We need the ‘God’s eye view’, outside view or ‘statistical thinking’ to see the fuller picture. This means that we need to also be aware of the voiceless, ignored, dismissed or ‘mere statistic’ – whom may actually make up the vast majority of the individuals; like in the case of one death being a tragedy while a million is a statistic. We might have to speculate these figures but sometimes we can find out e.g. we can calculate the probability of people losing after playing a particular casino game, research the percentage of businesses that fold before 1 or 5 years of starting, or work out for ourselves how many competitors don’t win gold medals after making the starting line after putting in years of hard training and eating right. Perhaps the losers received less funding to afford the latest, top-of-the-range equipment or the best coaching? Alas, we’re not interested in their stories, even though they might reveal that they fundamentally did nothing different to what the winner did regarding what was reasonably in their control.


We’ll find on the bookshelves the (auto)biographies of those who claim that dreaming big, visualising success, personal skill, industriousness, an unshakeable self-belief and ignoring one’s detractors were key to their success. Theses books are typically present-biased (with an overly-coherent narrative of history), one-sided (from the perspective of the experience of their own lives – like for all of us regarding our own lives) and are self-serving narratives of what actually happened (where they’re typically framed as the maverick ‘rule/mould-breaking’ hero). They sift through their journey and typically cherry-pick evidence of how they merited all the wealth and respect they received, without external advantages. We as readers might then take this as the recipe for success. Well it kind of is – in the sphere of selling the books of entrepreneurs! And by buying their books, looking for the ‘secret mindset to getting rich’, they’ll be made even richer. Yet most readers who follow their advice won’t.


And we’d have known why if only we’d heard the stories of those who failed despite their competence, diligence, sacrifices, etc.. (Auto)biographies are typically biased to seldom mention luck as an additional factor for success – especially those books that are trying to preach a ‘formula for success’. And there could be far more of these stories untold because stubborn single-mindedness and ignoring critics who advise you that your goal is unrealistic is more typically a recipe for disaster! Many have bankrupted themselves for taking on excessive risks in their single-minded pursuit for wealth. Plenty with this mindset have ended up in financial ruin – but we don’t, or don’t want to, hear about their stories so much or at all. Numerous professional miscarriages have been committed by those who broke rules or were convinced they knew best when they didn’t.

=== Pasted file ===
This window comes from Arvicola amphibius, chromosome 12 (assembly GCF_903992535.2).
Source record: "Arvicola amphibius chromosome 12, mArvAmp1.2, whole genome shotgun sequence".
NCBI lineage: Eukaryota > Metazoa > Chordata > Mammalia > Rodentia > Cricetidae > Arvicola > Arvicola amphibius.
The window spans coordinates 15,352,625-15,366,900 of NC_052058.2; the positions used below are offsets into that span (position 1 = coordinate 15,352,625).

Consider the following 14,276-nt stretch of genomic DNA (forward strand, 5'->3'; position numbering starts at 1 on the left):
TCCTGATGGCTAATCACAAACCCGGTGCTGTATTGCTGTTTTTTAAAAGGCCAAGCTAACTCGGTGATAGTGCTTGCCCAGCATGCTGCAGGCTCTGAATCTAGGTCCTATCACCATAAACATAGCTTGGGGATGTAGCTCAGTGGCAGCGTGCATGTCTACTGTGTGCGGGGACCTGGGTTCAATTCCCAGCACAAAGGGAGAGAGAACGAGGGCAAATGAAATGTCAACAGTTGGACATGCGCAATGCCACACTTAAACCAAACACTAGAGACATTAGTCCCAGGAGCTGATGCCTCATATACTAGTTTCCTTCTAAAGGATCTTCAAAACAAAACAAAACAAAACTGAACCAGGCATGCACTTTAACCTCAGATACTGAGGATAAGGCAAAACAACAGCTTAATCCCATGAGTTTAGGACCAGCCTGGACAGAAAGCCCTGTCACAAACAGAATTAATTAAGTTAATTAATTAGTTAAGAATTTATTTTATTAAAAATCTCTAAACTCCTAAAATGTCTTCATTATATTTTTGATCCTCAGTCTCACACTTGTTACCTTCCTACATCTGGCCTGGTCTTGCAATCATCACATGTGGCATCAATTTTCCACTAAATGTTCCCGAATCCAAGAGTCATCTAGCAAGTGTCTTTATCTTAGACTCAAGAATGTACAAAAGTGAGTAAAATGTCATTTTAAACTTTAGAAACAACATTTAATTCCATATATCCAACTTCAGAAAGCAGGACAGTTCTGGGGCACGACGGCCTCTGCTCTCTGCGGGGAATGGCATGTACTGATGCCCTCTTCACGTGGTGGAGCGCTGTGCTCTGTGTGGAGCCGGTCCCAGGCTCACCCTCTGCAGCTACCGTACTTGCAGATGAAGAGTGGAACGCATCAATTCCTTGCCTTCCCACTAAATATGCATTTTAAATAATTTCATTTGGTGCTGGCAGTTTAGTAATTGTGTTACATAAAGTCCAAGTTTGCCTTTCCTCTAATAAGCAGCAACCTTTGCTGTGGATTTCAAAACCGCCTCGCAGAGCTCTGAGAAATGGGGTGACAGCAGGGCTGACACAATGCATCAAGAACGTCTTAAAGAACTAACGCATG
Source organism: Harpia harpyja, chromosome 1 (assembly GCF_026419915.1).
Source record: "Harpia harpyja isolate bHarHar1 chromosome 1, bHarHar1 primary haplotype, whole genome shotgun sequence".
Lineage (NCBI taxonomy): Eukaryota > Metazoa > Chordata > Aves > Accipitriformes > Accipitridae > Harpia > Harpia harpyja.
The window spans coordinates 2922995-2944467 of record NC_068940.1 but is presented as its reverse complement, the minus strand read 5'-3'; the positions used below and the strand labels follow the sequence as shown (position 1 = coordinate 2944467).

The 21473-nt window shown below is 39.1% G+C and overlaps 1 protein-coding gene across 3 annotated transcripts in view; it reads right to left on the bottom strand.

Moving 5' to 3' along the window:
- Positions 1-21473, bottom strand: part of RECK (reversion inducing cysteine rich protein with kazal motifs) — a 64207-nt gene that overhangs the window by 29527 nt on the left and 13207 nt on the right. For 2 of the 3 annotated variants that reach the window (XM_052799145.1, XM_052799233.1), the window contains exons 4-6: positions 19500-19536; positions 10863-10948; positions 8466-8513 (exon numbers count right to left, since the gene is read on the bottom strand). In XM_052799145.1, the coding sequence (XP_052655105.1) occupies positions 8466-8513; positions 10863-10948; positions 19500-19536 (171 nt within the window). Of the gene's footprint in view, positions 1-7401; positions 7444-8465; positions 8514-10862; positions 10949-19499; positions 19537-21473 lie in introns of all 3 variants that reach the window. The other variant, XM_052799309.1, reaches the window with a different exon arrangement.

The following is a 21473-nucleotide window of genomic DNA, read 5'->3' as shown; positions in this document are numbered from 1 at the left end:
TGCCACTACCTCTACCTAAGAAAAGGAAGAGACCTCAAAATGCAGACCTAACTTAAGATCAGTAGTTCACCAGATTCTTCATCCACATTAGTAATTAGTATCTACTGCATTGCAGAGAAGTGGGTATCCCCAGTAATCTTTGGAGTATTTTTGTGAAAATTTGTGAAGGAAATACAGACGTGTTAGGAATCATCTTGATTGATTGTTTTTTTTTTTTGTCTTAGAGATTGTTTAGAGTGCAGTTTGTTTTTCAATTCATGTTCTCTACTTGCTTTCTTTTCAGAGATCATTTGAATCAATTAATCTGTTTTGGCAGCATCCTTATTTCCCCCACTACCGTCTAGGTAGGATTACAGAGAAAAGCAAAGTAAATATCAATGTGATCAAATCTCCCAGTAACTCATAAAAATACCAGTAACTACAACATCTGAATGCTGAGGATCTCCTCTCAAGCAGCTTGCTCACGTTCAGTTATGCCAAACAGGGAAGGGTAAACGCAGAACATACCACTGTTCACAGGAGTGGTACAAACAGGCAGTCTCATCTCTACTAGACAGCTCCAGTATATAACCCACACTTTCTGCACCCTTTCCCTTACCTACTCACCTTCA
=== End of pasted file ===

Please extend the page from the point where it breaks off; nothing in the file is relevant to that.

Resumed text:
It’s thus a survivorship-biased selection of (auto)biographies we see in bookstores. It’s like hearing only the anecdotes of those who felt cured after taking an alternative medicine or who won the lottery. We don’t want to hear about the stories of those who failed despite doing all the same things as the successful did that they reasonably could. It’s not to say that being ambitious, industrious, dogged, etc. is pointless – it’s to say that if we learn more from mistakes then we’re missing much of the most useful lessons. Strategies or gambles that are ‘against the odds’ ought to be self-explanatory as requiring luck being on your side. Something, like a rags-to-riches story, may stick out precisely because ‘you rationally shouldn’t have put your money on it happening but it did’.


We need to always combat confirmation bias and seek the full picture to know the best truth – and this means enquiring about disconfirming evidence too, even when it doesn’t fit a neat, coherent, simple tale.


There are tons more examples of the survivorship bias. We need holistic knowledge to generate fairer holistic views. Instead of a bias towards listening to what we’re interested in hearing about – we need to listen to the voices we’re not interested in hearing about too. What about all those who stayed silent or are being ignored? Who did the journalists not (want to) interview? What would the dead say if they were able to sell their stories instead of being clumped together in a condensed statistic?